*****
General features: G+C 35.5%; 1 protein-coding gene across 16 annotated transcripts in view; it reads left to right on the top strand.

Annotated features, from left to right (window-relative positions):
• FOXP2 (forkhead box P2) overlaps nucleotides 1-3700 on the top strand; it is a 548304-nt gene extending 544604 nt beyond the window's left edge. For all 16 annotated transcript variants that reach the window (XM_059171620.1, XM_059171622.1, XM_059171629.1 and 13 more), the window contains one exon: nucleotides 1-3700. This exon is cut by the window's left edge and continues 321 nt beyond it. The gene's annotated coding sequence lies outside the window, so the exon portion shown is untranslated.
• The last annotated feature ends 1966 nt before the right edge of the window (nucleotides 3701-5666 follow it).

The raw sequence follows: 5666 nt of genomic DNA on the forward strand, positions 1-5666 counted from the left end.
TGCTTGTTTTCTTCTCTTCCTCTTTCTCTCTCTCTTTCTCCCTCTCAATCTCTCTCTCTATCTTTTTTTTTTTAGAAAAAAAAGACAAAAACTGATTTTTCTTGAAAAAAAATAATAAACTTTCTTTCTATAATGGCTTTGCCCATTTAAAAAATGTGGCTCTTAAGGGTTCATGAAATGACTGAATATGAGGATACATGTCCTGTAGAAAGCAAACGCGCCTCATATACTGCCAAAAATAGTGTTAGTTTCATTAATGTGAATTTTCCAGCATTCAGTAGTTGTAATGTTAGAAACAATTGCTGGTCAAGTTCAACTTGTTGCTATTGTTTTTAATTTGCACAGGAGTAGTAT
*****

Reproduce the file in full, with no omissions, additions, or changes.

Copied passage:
General features: G+C 35.5%; 1 protein-coding gene across 16 annotated transcripts in view; it reads left to right on the top strand.

Annotated features, from left to right (window-relative positions):
• FOXP2 (forkhead box P2) overlaps nucleotides 1-3700 on the top strand; it is a 548304-nt gene extending 544604 nt beyond the window's left edge. For all 16 annotated transcript variants that reach the window (XM_059171620.1, XM_059171622.1, XM_059171629.1 and 13 more), the window contains one exon: nucleotides 1-3700. This exon is cut by the window's left edge and continues 321 nt beyond it. The gene's annotated coding sequence lies outside the window, so the exon portion shown is untranslated.
• The last annotated feature ends 1966 nt before the right edge of the window (nucleotides 3701-5666 follow it).

The raw sequence follows: 5666 nt of genomic DNA on the forward strand, positions 1-5666 counted from the left end.
TGCTTGTTTTCTTCTCTTCCTCTTTCTCTCTCTCTTTCTCCCTCTCAATCTCTCTCTCTATCTTTTTTTTTTTAGAAAAAAAAGACAAAAACTGATTTTTCTTGAAAAAAAATAATAAACTTTCTTTCTATAATGGCTTTGCCCATTTAAAAAATGTGGCTCTTAAGGGTTCATGAAATGACTGAATATGAGGATACATGTCCTGTAGAAAGCAAACGCGCCTCATATACTGCCAAAAATAGTGTTAGTTTCATTAATGTGAATTTTCCAGCATTCAGTAGTTGTAATGTTAGAAACAATTGCTGGTCAAGTTCAACTTGTTGCTATTGTTTTTAATTTGCACAGGAGTAGTAT